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Think like a buyer

Features - M&A Outlook

Increasing EBITDA in your company could be a few simple steps away.

Tom Fochtman | April 8, 2013

EBITDA is the standard and benchmark that most acquiring a company are going to review to assess the business. Your ability to increase your EBITDA will have a direct relationship on the value of your company and ultimately what a buyer would be willing to pay you for your company. So, how do you increase your EBITDA? Good news. It’s really easy.

I was with the owner of an $8 million commercial maintenance company recently and he commented that he had a really good year in 2012. Great! How good a year was it? He finished with a 7 percent net profit. I was befuddled by that. A really good year? 7 percent is a “really good year.” It’s pretty easy to move a 7 percent company to 10 percent. And if you can get to 10 percent you can certainly get to 12 percent.

And once you produce at a 12 percent level, the internal flame in your company starts burning blue and you will find ways to produce 15 percent because you are feeding on being an industry leader and a “best of class” company.

Here are some easy ways to produce a higher profit and increase the EBITDA in your company:
 

• Use routing software. If you are a maintenance, lawn care or any route-driven company, it is imperative that you employ routing software. With the cost of fuel and the rising cost of labor, you cannot operate efficiently without using routing software. It is impossible. Buy it today. It is a game changer and will save you money immediately.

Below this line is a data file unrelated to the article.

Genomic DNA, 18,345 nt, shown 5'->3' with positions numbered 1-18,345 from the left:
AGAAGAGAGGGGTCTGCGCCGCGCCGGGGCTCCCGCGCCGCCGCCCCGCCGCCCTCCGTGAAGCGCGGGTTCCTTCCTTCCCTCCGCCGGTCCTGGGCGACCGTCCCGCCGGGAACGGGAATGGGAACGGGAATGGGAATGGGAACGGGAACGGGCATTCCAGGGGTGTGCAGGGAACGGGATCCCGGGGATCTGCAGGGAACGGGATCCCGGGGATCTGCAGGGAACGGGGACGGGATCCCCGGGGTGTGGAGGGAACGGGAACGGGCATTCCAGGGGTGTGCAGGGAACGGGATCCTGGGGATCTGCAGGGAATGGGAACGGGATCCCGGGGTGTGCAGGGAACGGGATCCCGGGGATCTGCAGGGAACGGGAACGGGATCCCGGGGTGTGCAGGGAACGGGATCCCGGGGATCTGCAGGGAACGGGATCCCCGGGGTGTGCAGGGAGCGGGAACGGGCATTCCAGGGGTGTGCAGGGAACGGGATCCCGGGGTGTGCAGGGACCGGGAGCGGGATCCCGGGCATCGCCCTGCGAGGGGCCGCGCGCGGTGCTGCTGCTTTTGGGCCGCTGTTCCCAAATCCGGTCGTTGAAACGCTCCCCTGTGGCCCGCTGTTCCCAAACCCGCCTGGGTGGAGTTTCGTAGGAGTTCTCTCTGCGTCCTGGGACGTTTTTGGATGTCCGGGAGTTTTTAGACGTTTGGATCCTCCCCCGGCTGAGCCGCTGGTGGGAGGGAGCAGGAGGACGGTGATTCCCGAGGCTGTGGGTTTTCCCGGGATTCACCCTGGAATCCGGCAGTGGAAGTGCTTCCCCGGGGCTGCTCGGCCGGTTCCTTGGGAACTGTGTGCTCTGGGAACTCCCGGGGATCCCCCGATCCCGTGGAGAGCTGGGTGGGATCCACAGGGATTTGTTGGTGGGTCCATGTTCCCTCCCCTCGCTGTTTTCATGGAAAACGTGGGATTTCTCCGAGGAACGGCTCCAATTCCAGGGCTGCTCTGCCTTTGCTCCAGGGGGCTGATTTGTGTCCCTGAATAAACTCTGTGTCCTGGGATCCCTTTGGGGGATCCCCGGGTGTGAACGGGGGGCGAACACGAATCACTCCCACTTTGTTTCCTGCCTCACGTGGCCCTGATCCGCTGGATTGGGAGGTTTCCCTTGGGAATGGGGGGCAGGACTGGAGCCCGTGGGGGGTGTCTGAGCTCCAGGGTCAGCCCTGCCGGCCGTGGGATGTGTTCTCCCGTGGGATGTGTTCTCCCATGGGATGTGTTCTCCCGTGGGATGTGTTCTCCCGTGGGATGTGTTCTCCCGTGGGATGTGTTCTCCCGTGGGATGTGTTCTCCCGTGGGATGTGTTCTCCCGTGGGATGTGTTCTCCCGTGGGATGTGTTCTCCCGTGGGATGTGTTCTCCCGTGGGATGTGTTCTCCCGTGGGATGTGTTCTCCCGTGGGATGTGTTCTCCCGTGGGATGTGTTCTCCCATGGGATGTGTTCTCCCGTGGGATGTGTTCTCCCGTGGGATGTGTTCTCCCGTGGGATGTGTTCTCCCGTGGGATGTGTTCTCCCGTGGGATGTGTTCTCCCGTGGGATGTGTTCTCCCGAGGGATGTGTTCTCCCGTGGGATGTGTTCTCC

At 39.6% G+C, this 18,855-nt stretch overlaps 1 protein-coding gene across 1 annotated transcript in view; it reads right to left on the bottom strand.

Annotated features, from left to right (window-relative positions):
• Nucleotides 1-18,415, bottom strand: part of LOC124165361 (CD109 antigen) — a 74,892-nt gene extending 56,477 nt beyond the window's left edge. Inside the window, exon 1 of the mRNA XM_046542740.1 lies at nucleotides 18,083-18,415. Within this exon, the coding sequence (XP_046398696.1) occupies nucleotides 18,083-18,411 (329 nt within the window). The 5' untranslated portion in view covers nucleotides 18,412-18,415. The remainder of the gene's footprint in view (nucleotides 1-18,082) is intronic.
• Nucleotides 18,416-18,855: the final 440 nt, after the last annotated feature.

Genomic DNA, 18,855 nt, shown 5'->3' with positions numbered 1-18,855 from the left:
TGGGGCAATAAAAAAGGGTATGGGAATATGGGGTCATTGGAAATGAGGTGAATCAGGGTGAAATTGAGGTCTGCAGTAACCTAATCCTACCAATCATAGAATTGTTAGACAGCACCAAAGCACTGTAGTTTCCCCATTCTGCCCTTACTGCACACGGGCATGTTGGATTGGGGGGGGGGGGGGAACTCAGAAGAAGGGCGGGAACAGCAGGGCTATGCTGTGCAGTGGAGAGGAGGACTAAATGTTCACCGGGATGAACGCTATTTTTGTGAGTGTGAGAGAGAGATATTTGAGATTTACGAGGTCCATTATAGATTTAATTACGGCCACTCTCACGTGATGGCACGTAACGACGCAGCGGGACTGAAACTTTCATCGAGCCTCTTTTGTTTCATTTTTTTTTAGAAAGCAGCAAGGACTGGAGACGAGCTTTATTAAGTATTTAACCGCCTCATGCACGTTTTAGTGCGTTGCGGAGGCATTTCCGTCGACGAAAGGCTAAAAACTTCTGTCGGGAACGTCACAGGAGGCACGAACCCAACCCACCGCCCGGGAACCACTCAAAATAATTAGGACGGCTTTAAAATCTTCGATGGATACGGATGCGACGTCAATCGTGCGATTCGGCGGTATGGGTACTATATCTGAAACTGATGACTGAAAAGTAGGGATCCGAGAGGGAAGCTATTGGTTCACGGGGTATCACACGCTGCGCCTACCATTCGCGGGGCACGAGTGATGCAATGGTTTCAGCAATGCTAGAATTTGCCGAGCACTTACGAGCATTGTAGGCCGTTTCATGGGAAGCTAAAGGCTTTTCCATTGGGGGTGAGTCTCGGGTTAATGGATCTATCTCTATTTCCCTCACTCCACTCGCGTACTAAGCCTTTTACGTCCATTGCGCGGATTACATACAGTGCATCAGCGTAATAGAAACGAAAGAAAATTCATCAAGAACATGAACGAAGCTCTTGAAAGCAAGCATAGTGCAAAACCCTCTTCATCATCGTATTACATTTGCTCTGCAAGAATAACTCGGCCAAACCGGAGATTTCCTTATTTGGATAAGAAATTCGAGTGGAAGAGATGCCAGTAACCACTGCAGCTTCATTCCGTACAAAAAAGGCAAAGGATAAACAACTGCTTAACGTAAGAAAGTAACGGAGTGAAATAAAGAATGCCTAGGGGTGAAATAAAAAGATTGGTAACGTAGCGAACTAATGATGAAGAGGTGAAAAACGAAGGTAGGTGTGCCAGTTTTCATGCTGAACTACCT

• Implement job costing. I’m amazed at the amount of companies that do not use some sort of job costing.

It does not have to be overly sophisticated or detailed. At a minimum, you need to track your budgeted hours to actual labor used and worse case, you can do it in Excel.

The very best company that I’ve ever worked with routinely netted 25 percent profit every year and if you can believe this, in some years they produced at a 30 percent level. They had an administrative person work a noon – 8 p.m. shift and input labor from the time cards that were turned in daily.

The next day, there was a 60-inch monitor in the shop with all the jobs from the prior day scrolling on the screen.

All the jobs that were over budget were in red. The supervisors and foremen had the rest of the week to beat the budget on the upcoming jobs and a week to think about how they were going to make up the labor when they serviced the over-budget job next week. Guess what? The flame was burning bright blue in that company.


• Retain your clients.
Retention is vital to all route driven companies. It doesn’t matter what sector you are in; if you are not retaining at a 90 percent or better level, you are giving money away. The cost to replace work today has never been higher. You already have the client in your company. Now fall all over yourself to keep them.

High quality account management, the owner calling on the client, the occasional Starbucks card or movie tickets in the mail and a host of other things can be done to keep your clients. Buyers place a very high value on companies that renew their contracts at a 90 percent-plus level.


• Sell enhancements. It is rare that a company really focuses on the gold mine of revenue sitting right in front of them. Contractors act like it’s a gift when they get enhancement revenue. A gift? It’s your duty to show your customers how to enhance the value of their landscape with all the improvements they can make.

The 30 percent profit company? All their account managers were expected to produce $1 of enhancement revenue for every $1 of maintenance. It was expected and they were held accountable to produce it.


• Normalize your compensation:
As an owner, pay yourself what a good manager would make that is running your company for a new owner. Pay yourself what a branch manager would make. Take additional compensation out as an S corp distribution or if a C corp, a dividend. The reduction in your salary falls to profit, increases your net and increases your EBITDA.


I wrote about EBITDA in my last Lawn & Landscape column in January because it’s an important subject to address. Make sure you understand your company’s EBITDA and how it influences the value of your organization.

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